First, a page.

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Determinante, Hayek was essentially an advocate of Bagehot's rules when it came to monetary policy.

You are slashing apart a straw man -- a fictional Hayek who does not exist.

What does that benefit anyone?

Because I will attack Keynes and Hayek with equal abandon.

The implication of Bagehot's Rules on gold-backed currency is wrong and especially wrong in the fiat-money economy: that the money supply cannot and should not be expanded in total. Saying that the money supply should not be expanded in a money-constrained economy because it is somehow "fixed" in terms of gold or some other reference is wrong. It is asking to be strangled by your own noose.

Expand the money supply. Get it into people's hands. In the presence of an output gap it is exactly what you should do.

Gold is a parallel to physics desire for an ultimate frame of reference. In reality there isn't one and you have to let that desire go. Once you do life gets much more complicated but much more reality-based.

Second, I was harping on about the balance sheet of central banks because we now have an example of the ECB and Greece where a central bank refused to take on assets from its client and said the client's debt was no good. We sent the idea that both sides of the balance sheet out the window with that one, though the possibility was hatched when the Euro was created.

Balance sheets and their assumptions are the rules which explain central bank's behaviour. You can't just armwave them away.

"Expand the money supply."

Does it matter if the amount of medium of exchange is expanded with currency denominated debt or in some other way?

Min's post said: "Too Much Fed: "Min, that is true, but there should be some people in their 50's or 60's who have worked long enough (30 years or so) they should be able to retire"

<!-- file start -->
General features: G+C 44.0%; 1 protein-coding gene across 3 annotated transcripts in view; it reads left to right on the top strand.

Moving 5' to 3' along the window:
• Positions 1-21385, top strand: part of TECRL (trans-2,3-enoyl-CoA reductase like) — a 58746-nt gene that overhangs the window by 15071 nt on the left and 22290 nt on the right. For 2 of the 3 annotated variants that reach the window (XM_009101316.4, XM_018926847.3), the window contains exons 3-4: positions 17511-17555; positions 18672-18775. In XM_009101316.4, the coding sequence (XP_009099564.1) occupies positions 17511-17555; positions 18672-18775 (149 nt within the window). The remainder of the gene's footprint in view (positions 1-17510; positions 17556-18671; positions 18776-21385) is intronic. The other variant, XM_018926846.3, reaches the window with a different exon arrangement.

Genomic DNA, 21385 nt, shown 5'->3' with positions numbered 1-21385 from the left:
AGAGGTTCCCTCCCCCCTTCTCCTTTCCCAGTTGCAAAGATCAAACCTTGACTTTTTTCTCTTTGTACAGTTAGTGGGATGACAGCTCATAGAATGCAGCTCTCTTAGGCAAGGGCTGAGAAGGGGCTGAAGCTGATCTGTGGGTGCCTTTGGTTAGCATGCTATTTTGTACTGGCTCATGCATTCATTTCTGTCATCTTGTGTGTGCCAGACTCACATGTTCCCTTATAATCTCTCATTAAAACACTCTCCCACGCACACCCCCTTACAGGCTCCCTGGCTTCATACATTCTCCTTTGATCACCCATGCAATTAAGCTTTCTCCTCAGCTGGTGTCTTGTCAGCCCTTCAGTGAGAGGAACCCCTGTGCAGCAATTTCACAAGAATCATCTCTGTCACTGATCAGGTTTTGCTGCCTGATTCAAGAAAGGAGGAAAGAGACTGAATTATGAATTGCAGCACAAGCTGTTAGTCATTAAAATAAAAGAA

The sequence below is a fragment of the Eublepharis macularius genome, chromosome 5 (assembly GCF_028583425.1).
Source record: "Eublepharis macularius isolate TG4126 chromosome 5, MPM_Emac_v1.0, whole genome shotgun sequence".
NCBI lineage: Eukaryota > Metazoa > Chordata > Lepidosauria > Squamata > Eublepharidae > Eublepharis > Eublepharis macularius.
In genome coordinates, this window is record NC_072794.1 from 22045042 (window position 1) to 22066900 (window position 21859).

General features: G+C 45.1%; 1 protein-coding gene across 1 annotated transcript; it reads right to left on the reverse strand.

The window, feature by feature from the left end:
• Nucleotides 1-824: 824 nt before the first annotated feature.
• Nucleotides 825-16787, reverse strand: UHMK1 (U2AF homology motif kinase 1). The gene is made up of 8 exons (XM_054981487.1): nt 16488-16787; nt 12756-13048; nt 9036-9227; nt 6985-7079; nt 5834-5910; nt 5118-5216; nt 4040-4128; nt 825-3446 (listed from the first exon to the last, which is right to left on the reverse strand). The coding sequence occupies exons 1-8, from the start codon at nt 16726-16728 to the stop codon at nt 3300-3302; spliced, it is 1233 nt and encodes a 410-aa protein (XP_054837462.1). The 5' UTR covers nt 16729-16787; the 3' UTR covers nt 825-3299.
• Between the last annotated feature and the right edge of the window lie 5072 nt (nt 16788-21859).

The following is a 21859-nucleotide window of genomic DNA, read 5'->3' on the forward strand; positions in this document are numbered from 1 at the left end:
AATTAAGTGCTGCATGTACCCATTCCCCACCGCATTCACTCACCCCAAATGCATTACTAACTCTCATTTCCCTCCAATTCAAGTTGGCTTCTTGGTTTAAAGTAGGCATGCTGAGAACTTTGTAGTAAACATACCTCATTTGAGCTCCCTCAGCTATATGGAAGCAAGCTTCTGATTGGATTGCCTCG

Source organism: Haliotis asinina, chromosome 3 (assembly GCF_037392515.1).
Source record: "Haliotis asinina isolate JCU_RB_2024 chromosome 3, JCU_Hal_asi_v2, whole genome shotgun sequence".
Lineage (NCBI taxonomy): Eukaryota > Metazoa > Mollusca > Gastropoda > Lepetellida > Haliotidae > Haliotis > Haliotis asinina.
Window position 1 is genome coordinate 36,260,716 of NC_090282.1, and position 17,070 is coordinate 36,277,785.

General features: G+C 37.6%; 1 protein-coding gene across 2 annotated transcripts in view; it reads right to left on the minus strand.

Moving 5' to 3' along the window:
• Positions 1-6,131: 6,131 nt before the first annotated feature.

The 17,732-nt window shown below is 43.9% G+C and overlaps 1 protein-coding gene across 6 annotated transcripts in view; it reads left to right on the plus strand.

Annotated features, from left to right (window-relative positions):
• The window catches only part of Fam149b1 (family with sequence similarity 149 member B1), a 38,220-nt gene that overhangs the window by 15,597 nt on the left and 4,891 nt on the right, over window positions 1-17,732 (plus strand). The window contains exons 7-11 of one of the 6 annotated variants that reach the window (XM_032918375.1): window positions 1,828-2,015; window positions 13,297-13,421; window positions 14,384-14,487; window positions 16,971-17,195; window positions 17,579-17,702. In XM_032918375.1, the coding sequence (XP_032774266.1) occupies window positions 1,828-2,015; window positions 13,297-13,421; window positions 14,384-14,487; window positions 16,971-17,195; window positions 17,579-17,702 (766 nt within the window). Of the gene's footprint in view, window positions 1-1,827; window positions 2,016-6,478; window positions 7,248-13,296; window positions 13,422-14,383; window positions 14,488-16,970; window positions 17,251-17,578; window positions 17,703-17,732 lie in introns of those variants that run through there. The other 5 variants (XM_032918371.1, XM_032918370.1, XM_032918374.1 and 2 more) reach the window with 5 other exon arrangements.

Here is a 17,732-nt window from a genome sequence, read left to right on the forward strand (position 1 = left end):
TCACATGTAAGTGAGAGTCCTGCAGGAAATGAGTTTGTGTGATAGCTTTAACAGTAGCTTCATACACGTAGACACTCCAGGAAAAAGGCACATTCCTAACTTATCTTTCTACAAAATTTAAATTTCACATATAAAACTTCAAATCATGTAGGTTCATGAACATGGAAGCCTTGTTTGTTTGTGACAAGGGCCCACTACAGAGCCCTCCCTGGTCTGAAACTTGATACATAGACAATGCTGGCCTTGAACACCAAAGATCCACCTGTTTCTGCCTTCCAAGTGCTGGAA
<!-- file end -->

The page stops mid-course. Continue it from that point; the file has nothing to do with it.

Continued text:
Ready or not, many of them are being forced to retire. And instead of talking about reducing the age for getting Social Security, politicians are talking about raising it!"

And why is that? Is it because congress is worried about the amount of gov't debt (and possibly private debt too) and appeasing the "rich treasury market"? I keep hearing about "stimulate" now and cut back later, which I believe means issue gov't debt now, and cut Social Security, Medicare, and Medicaid later. Economists keeping trying to find some way to get the economy "to snap back" so that it will go back to the way they want it to work (supply constrained, post WWII period) so their models look good. I don't believe this is an aggregate demand shock although in some ways it appears to be.

JW Mason- Great comment. It reminded me of Krugman's Gold posts a couple of weeks ago.

http://krugman.blogs.nytimes.com/2011/09/06/treasuries-tips-and-gold-wonkish/

In which Krugman models the price of gold as an asset:

"The logic, if you think about it, is pretty intuitive: with lower interest rates, it makes more sense to hoard gold now and push its actual use further into the future, which means higher prices in the short run and the near future...

For this is essentially a “real” story about gold, in which the price has risen because expected returns on other investments have fallen; it is not, repeat not, a story about inflation expectations. Not only are surging gold prices not a sign of severe inflation just around the corner, they’re actually the result of a persistently depressed economy stuck in a liquidity trap — an economy that basically faces the threat of Japanese-style deflation, not Weimar-style inflation."

So, if behaviorally recessions are a function of hoarding MOE, why does it make sense to pay ever increasing amounts of MOE for shiny yellow metal?

It doesn't, because from a behavioral point of view recessions are about an excess desire to increase net claims on future consumption aka "savings" (accounting definitions of antique chairs aside). I add "net" claims, because credit constraints on the part of some potential borrowers is a part of the story, and from an empirical POV in the US post-war monetary policy has always worked by increasing net private borrowing through housing and cars.